People who have primary care physicians tend to have better health care, to receive timelier diagnoses and to get more prompt treatment when it is needed. So, it comes as small surprise that reliable access to primary care has been linked to better patient outcomes overall.
Now a new study led by researchers at Harvard Medical School offers further proof of the value of primary care by showing that increasing the number of primary care physicians could lead to boosts in life expectancy and result in fewer deaths in currently underserved areas across the United States.
The research, published March 23 in Annals of Internal Medicine, quantifies the effect of increasing the number of primary care physicians on population life expectancy and on the number of annual deaths. The analysis is based on data obtained from 3,400 regions, of which 1,218 were experiencing shortages in primary care.
Ensuring that critical-shortage regions have one physician per every 1,500 residents could prevent more than 7,000 deaths per year in total across those areas and boost life expectancy by an average of 56 days, the study showed.
A shortage area is defined as a region that has fewer than one primary care physicians per 3,500 residents, although the new findings suggest that this threshold may be too low. Indeed, the results show that increasing the number of primary care physicians to one per 1,500 would lead to more dramatic gains in life expectancy and greater death reduction.
"Our findings suggest that areas with critical shortages of primary care physicians could gain the most dramatic benefits in terms of life expectancy and mortality," said study lead investigator Sanjay Basu, director of research for the Center for Primary Care at Harvard Medical School. "The magnitude of the expected improvement highlights the stark deficiencies currently experienced between areas with primary care availability and those without."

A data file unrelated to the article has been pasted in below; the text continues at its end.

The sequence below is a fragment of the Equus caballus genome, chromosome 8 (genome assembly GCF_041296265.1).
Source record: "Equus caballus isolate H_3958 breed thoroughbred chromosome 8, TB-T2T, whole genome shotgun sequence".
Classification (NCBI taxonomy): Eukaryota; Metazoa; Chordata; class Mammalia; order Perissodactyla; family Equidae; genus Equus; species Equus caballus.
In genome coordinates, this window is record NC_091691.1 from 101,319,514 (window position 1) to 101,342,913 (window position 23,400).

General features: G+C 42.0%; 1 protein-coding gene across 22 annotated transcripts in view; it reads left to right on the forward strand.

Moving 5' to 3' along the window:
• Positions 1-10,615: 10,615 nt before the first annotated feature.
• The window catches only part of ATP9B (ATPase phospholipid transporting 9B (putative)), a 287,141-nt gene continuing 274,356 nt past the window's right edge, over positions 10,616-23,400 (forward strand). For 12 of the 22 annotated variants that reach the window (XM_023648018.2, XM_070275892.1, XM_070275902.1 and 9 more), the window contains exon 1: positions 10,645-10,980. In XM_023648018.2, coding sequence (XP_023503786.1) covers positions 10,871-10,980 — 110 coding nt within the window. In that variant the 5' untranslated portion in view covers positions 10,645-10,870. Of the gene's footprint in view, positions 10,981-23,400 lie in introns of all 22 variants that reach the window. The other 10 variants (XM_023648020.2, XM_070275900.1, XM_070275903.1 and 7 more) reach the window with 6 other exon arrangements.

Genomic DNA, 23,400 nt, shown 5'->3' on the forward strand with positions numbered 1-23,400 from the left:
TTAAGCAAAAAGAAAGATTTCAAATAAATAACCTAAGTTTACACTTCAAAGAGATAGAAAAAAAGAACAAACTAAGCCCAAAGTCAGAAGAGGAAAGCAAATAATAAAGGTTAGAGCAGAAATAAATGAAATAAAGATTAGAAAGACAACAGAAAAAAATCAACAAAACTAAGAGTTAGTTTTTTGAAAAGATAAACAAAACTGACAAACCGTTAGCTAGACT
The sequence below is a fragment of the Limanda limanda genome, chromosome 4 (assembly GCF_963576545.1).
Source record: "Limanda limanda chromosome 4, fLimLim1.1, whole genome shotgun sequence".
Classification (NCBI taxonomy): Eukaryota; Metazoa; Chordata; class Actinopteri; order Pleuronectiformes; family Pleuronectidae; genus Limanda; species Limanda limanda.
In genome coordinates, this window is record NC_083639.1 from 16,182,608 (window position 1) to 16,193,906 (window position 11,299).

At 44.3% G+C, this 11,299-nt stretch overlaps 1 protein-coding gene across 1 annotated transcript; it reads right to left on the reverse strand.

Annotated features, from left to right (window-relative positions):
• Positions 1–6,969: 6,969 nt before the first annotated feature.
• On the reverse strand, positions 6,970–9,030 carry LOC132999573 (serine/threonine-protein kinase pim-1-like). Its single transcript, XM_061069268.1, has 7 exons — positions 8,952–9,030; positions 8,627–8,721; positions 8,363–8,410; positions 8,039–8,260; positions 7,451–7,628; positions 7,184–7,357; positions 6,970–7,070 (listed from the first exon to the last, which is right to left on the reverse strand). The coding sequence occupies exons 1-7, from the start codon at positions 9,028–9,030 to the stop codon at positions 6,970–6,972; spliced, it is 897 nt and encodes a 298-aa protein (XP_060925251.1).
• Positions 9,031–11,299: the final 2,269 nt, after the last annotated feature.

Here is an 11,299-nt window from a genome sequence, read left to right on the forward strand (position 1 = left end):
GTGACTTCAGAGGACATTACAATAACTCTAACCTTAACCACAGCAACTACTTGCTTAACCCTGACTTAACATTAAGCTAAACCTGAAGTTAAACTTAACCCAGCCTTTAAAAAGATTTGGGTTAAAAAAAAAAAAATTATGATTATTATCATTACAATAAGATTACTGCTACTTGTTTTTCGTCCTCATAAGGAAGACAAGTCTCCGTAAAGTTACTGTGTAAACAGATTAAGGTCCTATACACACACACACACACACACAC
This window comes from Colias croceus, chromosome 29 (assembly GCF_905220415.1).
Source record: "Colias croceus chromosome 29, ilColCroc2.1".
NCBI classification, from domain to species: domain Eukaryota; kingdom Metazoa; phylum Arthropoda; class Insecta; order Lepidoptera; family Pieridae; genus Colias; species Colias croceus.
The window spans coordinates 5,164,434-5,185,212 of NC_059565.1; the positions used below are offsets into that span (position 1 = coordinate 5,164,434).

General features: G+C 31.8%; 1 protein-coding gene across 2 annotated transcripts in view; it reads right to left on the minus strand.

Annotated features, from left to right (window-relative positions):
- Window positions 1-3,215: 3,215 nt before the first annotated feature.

Prior work by the same investigators showed that areas with more primary care physicians had better life expectancy and lower mortality, particularly from cardiovascular disease and cancer. The group's previous research also indicated that the numbers of primary care physicians in underserved areas was dropping, putting patients who lived in those counties at risk for delays in care, diagnosis, and treatment.
The new analysis revealed notable differences in life expectancy and annual death rates in counties with shortages of primary care doctors. For example, individuals who lived in counties with more acute shortages--those with fewer than one primary care physician per 3,500 people--had an average life expectancy that was 311 days shorter than individuals living in counties with more primary care physicians. The gap in life expectancy widened to 629 days when the researchers compared counties that had one primary care doctor per 1,500 individuals with counties that had fewer than one primary care physician per 1,500 people.